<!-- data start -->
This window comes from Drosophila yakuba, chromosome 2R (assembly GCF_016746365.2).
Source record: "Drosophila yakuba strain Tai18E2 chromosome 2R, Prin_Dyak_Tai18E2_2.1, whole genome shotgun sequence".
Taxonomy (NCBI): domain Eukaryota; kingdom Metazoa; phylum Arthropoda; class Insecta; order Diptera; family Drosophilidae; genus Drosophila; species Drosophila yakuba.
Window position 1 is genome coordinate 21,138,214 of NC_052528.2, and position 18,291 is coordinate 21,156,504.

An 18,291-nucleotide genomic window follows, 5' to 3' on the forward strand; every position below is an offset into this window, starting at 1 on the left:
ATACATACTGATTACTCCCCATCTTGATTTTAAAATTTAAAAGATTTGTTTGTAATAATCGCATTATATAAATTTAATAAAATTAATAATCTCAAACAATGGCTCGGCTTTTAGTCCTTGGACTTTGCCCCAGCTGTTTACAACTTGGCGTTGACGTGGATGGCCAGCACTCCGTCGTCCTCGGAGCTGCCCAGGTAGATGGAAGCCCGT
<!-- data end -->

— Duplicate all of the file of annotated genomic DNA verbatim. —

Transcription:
This window comes from Drosophila yakuba, chromosome 2R (assembly GCF_016746365.2).
Source record: "Drosophila yakuba strain Tai18E2 chromosome 2R, Prin_Dyak_Tai18E2_2.1, whole genome shotgun sequence".
Taxonomy (NCBI): domain Eukaryota; kingdom Metazoa; phylum Arthropoda; class Insecta; order Diptera; family Drosophilidae; genus Drosophila; species Drosophila yakuba.
Window position 1 is genome coordinate 21,138,214 of NC_052528.2, and position 18,291 is coordinate 21,156,504.

An 18,291-nucleotide genomic window follows, 5' to 3' on the forward strand; every position below is an offset into this window, starting at 1 on the left:
ATACATACTGATTACTCCCCATCTTGATTTTAAAATTTAAAAGATTTGTTTGTAATAATCGCATTATATAAATTTAATAAAATTAATAATCTCAAACAATGGCTCGGCTTTTAGTCCTTGGACTTTGCCCCAGCTGTTTACAACTTGGCGTTGACGTGGATGGCCAGCACTCCGTCGTCCTCGGAGCTGCCCAGGTAGATGGAAGCCCGT